Phil Rosenthal and Daughter Lily Find Their Jewish Joy Through Food – Kveller
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Phil Rosenthal and Daughter Lily Find Their Jewish Joy Through Food

Kveller talked to the father-daughter duo about babka, Yom Kippur and their first children's book, "Just Try It!"


As someone who grew up in a family business (an Israeli ice cream business, to be more precise), I know that mixing family and work isn’t always as easy as you’d think. But in the case of the Rosenthal family, it has absolutely been worth it.

Producer and writer Phil Rosenthal has long worked with his family — on the set of “Everybody Loves Raymond,” the hit comedy show he created and executive produced for nine years, and for seven seasons on his beloved and appetizing Netflix show “Somebody Feed Phil,” on which he brought his parents, Max and Helen, may their memories be for a blessing, his brother, Richard, his wife, Monica, and his two children, Lily and Ben, behind and in front of the camera. Doing so made these shows even more charming and authentic and pleasurable to watch.

And now, he’s branching out into the kids’ book market in a delightful family project: a book co-written with his daughter, 26-year-old influencer, actor writer and food entrepreneur Lily Rosenthal (who you can also see in the new season of “Somebody Feed Phil!”) called “Just Try It!,” which is the first book in the Phil & Lil series.

In the book, charmingly illustrated by Luke Flowers, Phil and Lil(y) visit a fair with food trucks, and young Lily scoffs at every food — from bagels with schmear to pretzels with mustard and Peking duck. Her dad reminds her of their family rule — “just try it!” — and as Lil reluctantly agrees to sample the diverse offerings, she realizes that she almost missed out on a truly delicious experience.

The father and daughter duo recently chatted with Kveller about picky eaters, working together, what it means to be a Jewish person right now and whether or not Phil is the most comforting Jewish dad on TV (spoiler alert: He is!). The conversation left us very, very hungry — which is good because they also left us with some very helpful Jewish food tricks and tips.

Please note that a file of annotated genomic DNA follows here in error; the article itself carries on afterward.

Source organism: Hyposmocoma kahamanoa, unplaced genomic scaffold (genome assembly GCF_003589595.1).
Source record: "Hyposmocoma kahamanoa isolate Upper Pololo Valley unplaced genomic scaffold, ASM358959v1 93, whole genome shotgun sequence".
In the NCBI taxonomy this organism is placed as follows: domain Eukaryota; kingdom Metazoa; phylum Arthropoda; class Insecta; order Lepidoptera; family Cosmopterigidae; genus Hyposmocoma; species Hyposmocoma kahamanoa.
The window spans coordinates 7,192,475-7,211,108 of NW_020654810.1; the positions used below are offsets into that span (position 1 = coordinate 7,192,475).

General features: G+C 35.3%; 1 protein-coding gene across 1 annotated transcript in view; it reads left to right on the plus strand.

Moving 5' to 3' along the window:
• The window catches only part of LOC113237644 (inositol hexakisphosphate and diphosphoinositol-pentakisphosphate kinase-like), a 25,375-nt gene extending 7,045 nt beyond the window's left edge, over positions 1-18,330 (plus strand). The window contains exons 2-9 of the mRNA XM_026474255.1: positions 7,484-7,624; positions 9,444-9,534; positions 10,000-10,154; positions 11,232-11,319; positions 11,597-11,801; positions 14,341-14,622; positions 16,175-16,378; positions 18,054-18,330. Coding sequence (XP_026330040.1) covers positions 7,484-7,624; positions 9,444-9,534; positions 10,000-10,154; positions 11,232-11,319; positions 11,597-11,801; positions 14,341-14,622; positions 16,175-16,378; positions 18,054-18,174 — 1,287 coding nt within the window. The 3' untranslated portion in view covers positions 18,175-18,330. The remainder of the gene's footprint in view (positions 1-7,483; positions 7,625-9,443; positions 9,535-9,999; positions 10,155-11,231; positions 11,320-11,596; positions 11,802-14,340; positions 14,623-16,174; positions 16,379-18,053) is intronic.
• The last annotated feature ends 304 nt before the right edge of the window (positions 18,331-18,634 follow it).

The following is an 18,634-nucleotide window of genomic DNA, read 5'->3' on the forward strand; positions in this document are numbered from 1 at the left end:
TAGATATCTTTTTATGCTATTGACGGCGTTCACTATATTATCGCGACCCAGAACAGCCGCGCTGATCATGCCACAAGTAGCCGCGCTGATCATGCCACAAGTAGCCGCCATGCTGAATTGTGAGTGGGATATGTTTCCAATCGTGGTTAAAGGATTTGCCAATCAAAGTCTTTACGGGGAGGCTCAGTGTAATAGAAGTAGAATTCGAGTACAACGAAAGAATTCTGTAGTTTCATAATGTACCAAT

This interview has been edited and condensed.

So nice to hear from you guys!

Phil: We’re kvelling!

Lily: All we do is kvell!

All I do is kvell! And tell my children just to try food!

Phil: We’re hearing that you’re not alone.

Actually, I read your book to my 5-year-old old and then a little later, he didn’t want to eat something and my husband was like, “Phil and Lil say you have to just try it!” and he did.

Phil: That’s the first use of our book that we’re hearing about!

Lily: Thank you so much for letting us know, that makes us feel so good.

Was this really a line that you grew up hearing a lot? My Jewish parents were “just try it” people and I’m mostly a “just try it” mom.

Lily: My mom actually had a rule. If you didn’t want to try, let’s say, the broccoli that was being served at dinner, she would say, “OK, that’s fine. You’ll have a ‘no, thank you portion.'” And that would mean you would get just a little bit of the thing that you just said you don’t want.

Phil: She’s very clever, that wife!

Lily: It progressed into my dad saying, “You just have to try everything once, and then if you don’t like it, that’s fine.” But you can’t miss out on a food because of the fear.

Phil: Because what if you like it and what if it becomes your favorite thing?! Then you’d hate to know that you missed out on something and you didn’t try until you were so old and you go, Oh, I could have been eating this my whole life!

Exactly! Did Max and Helen have a “just try it” rule?

Phil: Yeah, it was called “you have to!” That was my parents. You’re not getting up until you eat the whole thing. It wasn’t just try it — it was just finish it!

There are hungry children out there!

“Just try it” is the Reform version; the Orthodox version is “just finish it.”

I love that you included bagels in the book as some Jewish food rep. Was that a conscious choice?

Lily: Absolutely.

Phil: I would say absolutely also, but it’s just who we are. Like we weren’t trying to be overt…

Lily: Overtly Jewish. We happen to be Jewish, and we love it. And so we love a bagel and lox, naturally.

Phil: Wouldn’t you say that a bagel and lox is our best ambassador in the world?

Truly! I loved that you included the red onion and the tomatoes…

Phil: We were just saying how you got to put the cream cheese first, then your capers. What were you saying? You smush them?